Virginia Coast Reserve LTER Research Highlights

Research Highlights

Choose a research highlight:

Dynamic Landscapes Bottom Dwellers Marsh Erosion Marshes and Sea Level Rise
Land Cover Distribution Predicting Change Shoreline Change Mobile Mammals Waterbirds
Seagrass Restoration Oyster Restoration Alternative State Dynamics

MARSH EROSION – VCR researchers have discovered that while waves are the main drivers of erosion in tidal marsh systems, complex interactions between marsh vegetation, sediment size, and burrowing invertebrates control different mechanisms of erosion.

Tidal marshes, a key ecological component of coastal barrier landscapes, are especially vulnerable to erosion under changing climate conditions such as rising sea level and increasingly frequent, powerful storm waves. The close coupling between tidal marsh ecosystems and physical processes has motivated VCR scientists to investigate both the driving forces behind erosion and the unique, spatially variable mechanisms by which erosion takes place.

Matulakin Marsh

Hog Island Marsh

Chimney Pole Marsh

Quantitative hydrodynamic models of the VCR lagoons have shown that the power of waves impacting a given marsh varies with wind direction and the azimuthal orientation of the marsh’s edge. As a result, marsh erosion is likely to be non-uniform throughout the system as a whole. However, long-term marsh shoreline analyses have shown that within a single lagoon (Hog Island Bay), marshes experiencing similar wave power at their edges have been eroding at significantly different rates over the last several decades. Therefore, while wave attack is the dominant erosive force in this system, waves alone cannot explain the spatial variability in marsh erosion.

Erosion of the marsh edge between 1957 and 2007 at the Chimney Pole Marsh

Extensive field surveys have demonstrated that in addition to external forces (waves), internal characteristics of marsh edges also influence erosion rates by controlling site-specific mechanisms of erosion. In contrast to previous studies that have considered only a single internal property (e.g., sediment size), VCR researchers have found that a range of interacting characteristics including marsh edge morphology, sediment size, the abundance of plant roots, and invertebrate activity can contribute to erosion in heterogeneous marsh systems. For instance, where muddy, cohesive sediment and extensive crab burrowing coexist at the marsh edge, erosion takes place through the cracking of the marsh platform where burrow densities are the highest (i.e., at its weakest point), resulting in the detachment or slumping of large blocks. Where sandier, less cohesive (more erodible) sediment underlies a dense rootmat, undercutting and the subsequent toppling of the rootmat create a scarped marsh edge. However, if a dense rootmat is underlain by muddier, more cohesive (less erodible) sediment, waves scalp the rootmat before the underlying sediment erodes, producing unvegetated terraces at the marsh boundary.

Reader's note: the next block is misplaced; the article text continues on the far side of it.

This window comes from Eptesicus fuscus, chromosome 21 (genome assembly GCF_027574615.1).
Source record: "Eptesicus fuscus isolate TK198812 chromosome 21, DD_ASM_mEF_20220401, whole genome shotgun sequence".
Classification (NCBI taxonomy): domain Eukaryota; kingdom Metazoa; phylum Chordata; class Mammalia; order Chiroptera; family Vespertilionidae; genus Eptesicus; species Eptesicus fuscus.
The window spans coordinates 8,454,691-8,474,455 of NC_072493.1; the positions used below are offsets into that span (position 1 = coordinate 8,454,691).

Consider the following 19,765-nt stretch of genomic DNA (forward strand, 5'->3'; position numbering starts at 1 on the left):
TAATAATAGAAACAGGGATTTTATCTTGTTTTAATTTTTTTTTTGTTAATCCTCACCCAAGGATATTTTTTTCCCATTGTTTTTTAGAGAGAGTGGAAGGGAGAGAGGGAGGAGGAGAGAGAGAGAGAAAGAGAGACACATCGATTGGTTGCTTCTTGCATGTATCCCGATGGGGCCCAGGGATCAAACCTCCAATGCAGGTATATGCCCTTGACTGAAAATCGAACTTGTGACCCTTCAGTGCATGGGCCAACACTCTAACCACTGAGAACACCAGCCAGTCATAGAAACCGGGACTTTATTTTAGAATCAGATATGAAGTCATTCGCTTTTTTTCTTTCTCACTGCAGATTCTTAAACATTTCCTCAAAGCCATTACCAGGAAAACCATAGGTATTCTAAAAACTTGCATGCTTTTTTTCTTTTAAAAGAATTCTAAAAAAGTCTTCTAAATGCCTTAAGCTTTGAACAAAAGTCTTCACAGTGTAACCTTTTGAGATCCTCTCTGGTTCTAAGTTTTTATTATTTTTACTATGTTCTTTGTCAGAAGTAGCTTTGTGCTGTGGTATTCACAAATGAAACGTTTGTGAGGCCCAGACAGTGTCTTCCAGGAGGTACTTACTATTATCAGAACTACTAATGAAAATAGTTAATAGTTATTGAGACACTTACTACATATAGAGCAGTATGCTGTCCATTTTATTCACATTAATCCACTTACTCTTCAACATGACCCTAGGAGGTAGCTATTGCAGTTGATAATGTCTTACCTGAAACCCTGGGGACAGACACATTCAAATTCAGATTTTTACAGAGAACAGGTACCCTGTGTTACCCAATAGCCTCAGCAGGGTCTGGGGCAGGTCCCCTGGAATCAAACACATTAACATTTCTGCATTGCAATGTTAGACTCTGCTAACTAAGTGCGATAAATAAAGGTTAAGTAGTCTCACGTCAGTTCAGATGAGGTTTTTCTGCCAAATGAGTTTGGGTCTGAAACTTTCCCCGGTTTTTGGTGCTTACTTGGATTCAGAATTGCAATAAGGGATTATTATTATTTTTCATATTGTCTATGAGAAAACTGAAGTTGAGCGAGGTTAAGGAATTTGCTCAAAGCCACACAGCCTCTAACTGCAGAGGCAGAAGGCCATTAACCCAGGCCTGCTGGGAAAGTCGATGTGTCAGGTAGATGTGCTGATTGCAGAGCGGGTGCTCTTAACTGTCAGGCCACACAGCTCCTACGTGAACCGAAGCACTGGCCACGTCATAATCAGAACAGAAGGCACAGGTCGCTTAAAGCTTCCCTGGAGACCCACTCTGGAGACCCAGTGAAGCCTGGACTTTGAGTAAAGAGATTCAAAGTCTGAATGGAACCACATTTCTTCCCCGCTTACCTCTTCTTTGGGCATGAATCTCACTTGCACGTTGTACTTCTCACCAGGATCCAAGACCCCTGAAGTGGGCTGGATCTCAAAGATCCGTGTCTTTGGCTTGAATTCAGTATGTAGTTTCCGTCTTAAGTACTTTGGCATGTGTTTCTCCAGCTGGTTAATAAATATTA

As sea level rises, larger waves are likely to develop in depth-limited systems like the shallow coastal bays of Virginia, leading to a general acceleration of tidal marsh erosion rates. In the VCR LTER site, interactions between internal marsh characteristics will play an important role in determining specific rates of marsh loss and, ultimately, which marshes survive in the face of changing climate.

–Cat Wolner

For further reading:

Fagherazzi, S. and P. L. Wiberg. 2009. Importance of wind conditions, fetch, and water levels on wave-generated shear stresses in shallow intertidal basins.Journal of Geophysical Research 114:F03022. doi: 10.1029/2008JF001139.

Mariotti, G. and S. Fagherazzi. 2010. A numerical model for the coupled long-term evolution of salt marshes and tidal flats. Journal of Geophysical Research 115:F01004. doi:10.1029/2009JF001326.

Mariotti, G., S. Fagherazzi, P. L. Wiberg, K. J. McGlathery, L. Carniello, and A. Defina. 2010. Influence of storm surges and sea level on shallow tidal basin erosive processes. Journal of Geophysical Research . doi: 10.1029/2009JC005892 (in press).

 

Picture:

Matulakin Marsh

Hog Island Marsh

Chimney Pole Marsh

Caption: Different mechanisms of marsh erosion in the VCR LTER site, including block detachment (Matulakin Marsh), undercutting (Hog Island Marsh), and terracing caused by rootmat removal (Chimney Pole Marsh).

Credit: S. McLoughlin (Matulakin and Chimney Pole), D. Gulbransen (Hog Island).

 

Figure:

Erosion of the marsh edges between 1957 and 2007 at Chimney Pole Marsh

Caption: Erosion of the marsh edge between 1957 and 2007 at Chimney Pole Marsh in the VCR LTER site. The position of the marsh edge was determined by digitizing aerial photographs in ArcGIS..

Source: McLoughlin, S. M. 2010. Erosional processes along salt marsh edges on the Eastern Shore of Virginia. M.S. Thesis, University of Virginia, Charlottesville, VA. 148 pp. Available: http://amazon.evsc.virginia.edu/thesis/McLoughlinSeanM2010.pdf.

 

For further information:

Dr. Patricia Wiberg (pw3c@virginia.edu)

 

Choose a research highlight:

Dynamic Landscapes Bottom Dwellers Marsh Erosion Marshes and Sea Level Rise
Land Cover Distribution Predicting Change Shoreline Change Mobile Mammals Waterbirds
Seagrass Restoration Oyster Restoration Alternative State Dynamics